By Mike Scott
U.S. Congressman Sam Graves came to Kahoka and Memphis Friday to give a legislative update about immigration reform and issues of concern to small businesses. Speaking to about 50 constituents at Steve’s Family Dining in Kahoka Graves discussed legislation he has introduced to secure America’s borders, clarify and enforce existing laws, and enable a practical employer verification program. He also talked about his efforts as the Chairman of the Small Business Committee to create an environment conducive to economic growth and job creation.
“Our proposal targets finding those here illegally and sending them back. I don’t believe in amnesty programs-they never work, “ Graves said.
Instead, Grave’s immigration reform plan increases border security and would require employers to use the E-Verify system to verify applicants’ eligibility.
“If the E-Verify system shows someone in California and someone in Missouri using the same social security number, then one of them is using it illegally,” Graves said.
Graves also discussed the country’s financial problems.
“This year, we will have record revenue coming into the federal government. Washington has a spending problem, not a revenue problem,” he said.
Graves said that the Obama administration is making the “sequestration” cuts as painful as possible for political reasons. As an example, he cited the FAA, which may close 160 air traffic control towers and furlough over 40,000 workers.
“I asked the FAA where the budget cuts
take them back to--1970, 1980? It takes them back to 2010 funding levels,” Graves said.
Graves noted that the United States Senate hasn’t passed a budget in nearly four years.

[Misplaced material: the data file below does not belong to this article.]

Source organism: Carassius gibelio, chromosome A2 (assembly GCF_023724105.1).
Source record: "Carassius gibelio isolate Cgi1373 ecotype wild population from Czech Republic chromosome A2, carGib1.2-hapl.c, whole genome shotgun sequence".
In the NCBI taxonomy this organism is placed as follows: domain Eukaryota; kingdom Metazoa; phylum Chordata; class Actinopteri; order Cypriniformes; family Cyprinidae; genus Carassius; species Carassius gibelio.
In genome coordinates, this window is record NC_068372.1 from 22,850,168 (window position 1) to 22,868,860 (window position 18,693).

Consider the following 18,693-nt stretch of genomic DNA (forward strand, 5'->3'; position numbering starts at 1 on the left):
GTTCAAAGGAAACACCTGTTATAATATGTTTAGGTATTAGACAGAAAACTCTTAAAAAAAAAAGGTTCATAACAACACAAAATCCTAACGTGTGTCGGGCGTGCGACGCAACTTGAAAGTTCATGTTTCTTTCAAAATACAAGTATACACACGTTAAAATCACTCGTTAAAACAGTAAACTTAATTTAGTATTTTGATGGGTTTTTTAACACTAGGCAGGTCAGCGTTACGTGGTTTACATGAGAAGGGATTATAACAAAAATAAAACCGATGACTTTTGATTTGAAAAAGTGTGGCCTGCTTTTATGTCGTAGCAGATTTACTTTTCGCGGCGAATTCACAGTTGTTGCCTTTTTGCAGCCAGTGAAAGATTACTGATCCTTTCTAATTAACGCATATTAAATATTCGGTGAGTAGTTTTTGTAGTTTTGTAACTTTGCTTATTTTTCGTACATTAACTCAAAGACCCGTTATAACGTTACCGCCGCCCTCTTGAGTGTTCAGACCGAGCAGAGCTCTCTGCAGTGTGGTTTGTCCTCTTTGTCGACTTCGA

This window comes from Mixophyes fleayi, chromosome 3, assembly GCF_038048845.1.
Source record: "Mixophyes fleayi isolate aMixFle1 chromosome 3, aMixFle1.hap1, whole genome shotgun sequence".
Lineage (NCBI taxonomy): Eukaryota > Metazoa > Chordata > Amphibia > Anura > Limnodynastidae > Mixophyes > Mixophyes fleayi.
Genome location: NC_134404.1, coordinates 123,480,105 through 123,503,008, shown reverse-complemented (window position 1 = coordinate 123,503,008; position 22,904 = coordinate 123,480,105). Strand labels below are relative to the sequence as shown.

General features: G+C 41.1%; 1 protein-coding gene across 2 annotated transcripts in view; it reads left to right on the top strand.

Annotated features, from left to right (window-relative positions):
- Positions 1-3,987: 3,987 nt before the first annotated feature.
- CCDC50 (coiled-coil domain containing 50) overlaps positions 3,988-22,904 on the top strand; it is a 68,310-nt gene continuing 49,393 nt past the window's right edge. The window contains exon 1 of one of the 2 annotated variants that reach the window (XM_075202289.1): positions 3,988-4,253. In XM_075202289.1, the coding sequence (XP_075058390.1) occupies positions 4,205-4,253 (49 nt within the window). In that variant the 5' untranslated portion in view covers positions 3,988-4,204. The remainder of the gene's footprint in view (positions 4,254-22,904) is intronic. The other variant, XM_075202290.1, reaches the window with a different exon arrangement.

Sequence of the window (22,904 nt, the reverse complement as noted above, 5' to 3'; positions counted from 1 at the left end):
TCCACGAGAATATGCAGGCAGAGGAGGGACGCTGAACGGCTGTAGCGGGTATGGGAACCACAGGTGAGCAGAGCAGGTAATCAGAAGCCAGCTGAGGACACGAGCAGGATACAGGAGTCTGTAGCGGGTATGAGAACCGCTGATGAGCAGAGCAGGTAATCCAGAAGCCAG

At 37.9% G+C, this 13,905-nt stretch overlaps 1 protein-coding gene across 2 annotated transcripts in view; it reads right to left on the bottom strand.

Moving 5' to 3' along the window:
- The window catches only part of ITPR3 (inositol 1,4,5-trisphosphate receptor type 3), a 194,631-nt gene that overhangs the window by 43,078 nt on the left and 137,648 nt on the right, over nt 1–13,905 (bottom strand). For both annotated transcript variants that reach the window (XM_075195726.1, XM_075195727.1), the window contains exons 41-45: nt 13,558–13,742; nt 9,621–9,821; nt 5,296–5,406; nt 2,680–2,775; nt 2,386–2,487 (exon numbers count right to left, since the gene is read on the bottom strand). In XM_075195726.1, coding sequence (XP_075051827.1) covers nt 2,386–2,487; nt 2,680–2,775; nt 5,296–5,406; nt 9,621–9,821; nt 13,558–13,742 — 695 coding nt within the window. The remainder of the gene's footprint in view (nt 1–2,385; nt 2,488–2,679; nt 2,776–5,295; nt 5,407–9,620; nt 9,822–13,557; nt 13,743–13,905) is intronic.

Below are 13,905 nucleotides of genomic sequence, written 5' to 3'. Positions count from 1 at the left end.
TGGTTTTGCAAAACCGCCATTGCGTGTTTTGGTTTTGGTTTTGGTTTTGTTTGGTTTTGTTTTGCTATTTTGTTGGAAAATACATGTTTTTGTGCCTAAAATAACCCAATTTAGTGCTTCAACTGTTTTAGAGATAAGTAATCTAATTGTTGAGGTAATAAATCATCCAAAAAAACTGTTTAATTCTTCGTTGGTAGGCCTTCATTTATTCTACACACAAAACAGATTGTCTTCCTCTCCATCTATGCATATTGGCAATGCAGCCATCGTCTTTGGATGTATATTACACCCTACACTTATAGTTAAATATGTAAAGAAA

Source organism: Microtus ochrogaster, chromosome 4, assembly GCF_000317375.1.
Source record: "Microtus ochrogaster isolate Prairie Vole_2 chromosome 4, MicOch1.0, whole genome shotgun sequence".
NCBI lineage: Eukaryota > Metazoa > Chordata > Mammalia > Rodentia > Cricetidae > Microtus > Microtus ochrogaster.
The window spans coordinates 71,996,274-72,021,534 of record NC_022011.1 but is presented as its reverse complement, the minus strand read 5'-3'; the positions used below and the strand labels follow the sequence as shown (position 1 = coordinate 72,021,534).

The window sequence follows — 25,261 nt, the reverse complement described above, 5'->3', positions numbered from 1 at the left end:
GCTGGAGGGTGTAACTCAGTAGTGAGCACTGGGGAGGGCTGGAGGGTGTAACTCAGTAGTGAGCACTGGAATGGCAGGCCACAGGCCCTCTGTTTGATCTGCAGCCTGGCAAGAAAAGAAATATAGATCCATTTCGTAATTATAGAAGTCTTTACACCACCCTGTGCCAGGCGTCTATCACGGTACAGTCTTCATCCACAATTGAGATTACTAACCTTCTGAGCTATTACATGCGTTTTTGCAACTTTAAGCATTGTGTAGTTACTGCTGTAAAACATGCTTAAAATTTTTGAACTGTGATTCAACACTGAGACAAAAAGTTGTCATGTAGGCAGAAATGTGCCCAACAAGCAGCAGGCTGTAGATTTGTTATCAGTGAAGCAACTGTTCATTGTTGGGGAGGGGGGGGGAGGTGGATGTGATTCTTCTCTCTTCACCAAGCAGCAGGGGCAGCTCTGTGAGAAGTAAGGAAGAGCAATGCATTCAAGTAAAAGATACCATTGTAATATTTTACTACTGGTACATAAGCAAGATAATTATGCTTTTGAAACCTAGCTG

“Here’s how it’s supposed to work.,” Graves said. “The President puts forth his budget proposal by February 1. He missed that deadline again. We still haven’t seen a budget from the President. Then the House does its budget, and the Senate does theirs, we get together to work it out.”
Despite not have a budget proposal from the President, the House is expected to release their budget this week.
Graves also reported that as part of an agreement between the House and Senate, if one body does not pass a budget by April 15, that body’s member will not get paid.
Graves took questions from several constituents in attendance.
“Where is the 100 billion dollars the President wants for funding preschools coming from?” asked Neill McKee.
“I have no idea,” answered Graves. “He hasn’t produced a budget.”
Lewis County REC General Manager John Bloom asked if Washington was looking at cutting any programs.
“The House is doing that,” Graves answered. “We’re looking to cut 16 small business programs that are redundant.”
Graves serves as Chairman of the Small Business Committee in the House.
Darren Kirchner asked if there was any talk of more fundamental restructuring, such as eliminating baseline budgeting.
“There is talk of that. It’s how you define baseline budgeting. To me, it’s like how we run our farm. We figure out what we spent last year, and that’s where we start at, and increase or decrease based on that. The government’s idea of baseline budgetting is an automatic increase built in.”
As an example of how Washington work, Graves told a short story: A man pays his son $20 to mow the yard. His son decides he wants $40 to mow the yard. They compromise and agree to $30. In Washington, they would say the son got a 50 percent cut.
On immigration, Graves said it would be so much easier if local law enforcement could do their jobs.
Clark County Sheriff Paul Gaudette said, “What we’re dealing with is that they won’t come and get the (illegal aliens) unless they are wanted on a felony. We have to let them go.”